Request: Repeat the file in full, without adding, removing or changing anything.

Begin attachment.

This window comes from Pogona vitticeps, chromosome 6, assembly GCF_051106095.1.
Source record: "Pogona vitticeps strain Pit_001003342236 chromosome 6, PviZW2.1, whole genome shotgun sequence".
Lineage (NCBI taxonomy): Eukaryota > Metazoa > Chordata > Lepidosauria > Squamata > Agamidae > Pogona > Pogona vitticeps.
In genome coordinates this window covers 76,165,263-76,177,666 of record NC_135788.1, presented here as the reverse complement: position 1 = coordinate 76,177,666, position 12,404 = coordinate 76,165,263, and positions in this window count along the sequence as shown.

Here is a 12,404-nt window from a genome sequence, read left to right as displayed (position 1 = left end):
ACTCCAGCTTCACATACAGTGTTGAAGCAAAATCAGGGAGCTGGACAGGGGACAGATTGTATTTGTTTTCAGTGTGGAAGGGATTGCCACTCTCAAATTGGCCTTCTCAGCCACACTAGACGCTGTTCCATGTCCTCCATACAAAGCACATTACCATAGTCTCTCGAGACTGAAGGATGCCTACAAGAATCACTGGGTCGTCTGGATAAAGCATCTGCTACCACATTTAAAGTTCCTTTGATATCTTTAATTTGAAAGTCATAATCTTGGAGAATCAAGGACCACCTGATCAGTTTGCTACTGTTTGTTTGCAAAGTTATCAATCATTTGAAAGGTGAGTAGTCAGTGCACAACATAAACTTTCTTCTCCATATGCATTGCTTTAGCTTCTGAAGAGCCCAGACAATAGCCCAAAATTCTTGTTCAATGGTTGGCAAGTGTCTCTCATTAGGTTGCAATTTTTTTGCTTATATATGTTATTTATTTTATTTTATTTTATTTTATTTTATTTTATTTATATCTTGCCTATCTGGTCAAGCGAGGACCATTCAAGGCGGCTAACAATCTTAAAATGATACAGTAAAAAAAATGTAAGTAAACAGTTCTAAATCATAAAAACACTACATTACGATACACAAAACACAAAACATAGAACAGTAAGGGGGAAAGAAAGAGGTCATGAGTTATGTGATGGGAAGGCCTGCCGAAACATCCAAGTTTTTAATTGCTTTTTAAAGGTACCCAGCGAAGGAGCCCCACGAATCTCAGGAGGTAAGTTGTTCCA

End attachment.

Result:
This window comes from Pogona vitticeps, chromosome 6, assembly GCF_051106095.1.
Source record: "Pogona vitticeps strain Pit_001003342236 chromosome 6, PviZW2.1, whole genome shotgun sequence".
Lineage (NCBI taxonomy): Eukaryota > Metazoa > Chordata > Lepidosauria > Squamata > Agamidae > Pogona > Pogona vitticeps.
In genome coordinates this window covers 76,165,263-76,177,666 of record NC_135788.1, presented here as the reverse complement: position 1 = coordinate 76,177,666, position 12,404 = coordinate 76,165,263, and positions in this window count along the sequence as shown.

Here is a 12,404-nt window from a genome sequence, read left to right as displayed (position 1 = left end):
ACTCCAGCTTCACATACAGTGTTGAAGCAAAATCAGGGAGCTGGACAGGGGACAGATTGTATTTGTTTTCAGTGTGGAAGGGATTGCCACTCTCAAATTGGCCTTCTCAGCCACACTAGACGCTGTTCCATGTCCTCCATACAAAGCACATTACCATAGTCTCTCGAGACTGAAGGATGCCTACAAGAATCACTGGGTCGTCTGGATAAAGCATCTGCTACCACATTTAAAGTTCCTTTGATATCTTTAATTTGAAAGTCATAATCTTGGAGAATCAAGGACCACCTGATCAGTTTGCTACTGTTTGTTTGCAAAGTTATCAATCATTTGAAAGGTGAGTAGTCAGTGCACAACATAAACTTTCTTCTCCATATGCATTGCTTTAGCTTCTGAAGAGCCCAGACAATAGCCCAAAATTCTTGTTCAATGGTTGGCAAGTGTCTCTCATTAGGTTGCAATTTTTTTGCTTATATATGTTATTTATTTTATTTTATTTTATTTTATTTTATTTTATTTATATCTTGCCTATCTGGTCAAGCGAGGACCATTCAAGGCGGCTAACAATCTTAAAATGATACAGTAAAAAAAATGTAAGTAAACAGTTCTAAATCATAAAAACACTACATTACGATACACAAAACACAAAACATAGAACAGTAAGGGGGAAAGAAAGAGGTCATGAGTTATGTGATGGGAAGGCCTGCCGAAACATCCAAGTTTTTAATTGCTTTTTAAAGGTACCCAGCGAAGGAGCCCCACGAATCTCAGGAGGTAAGTTGTTCCA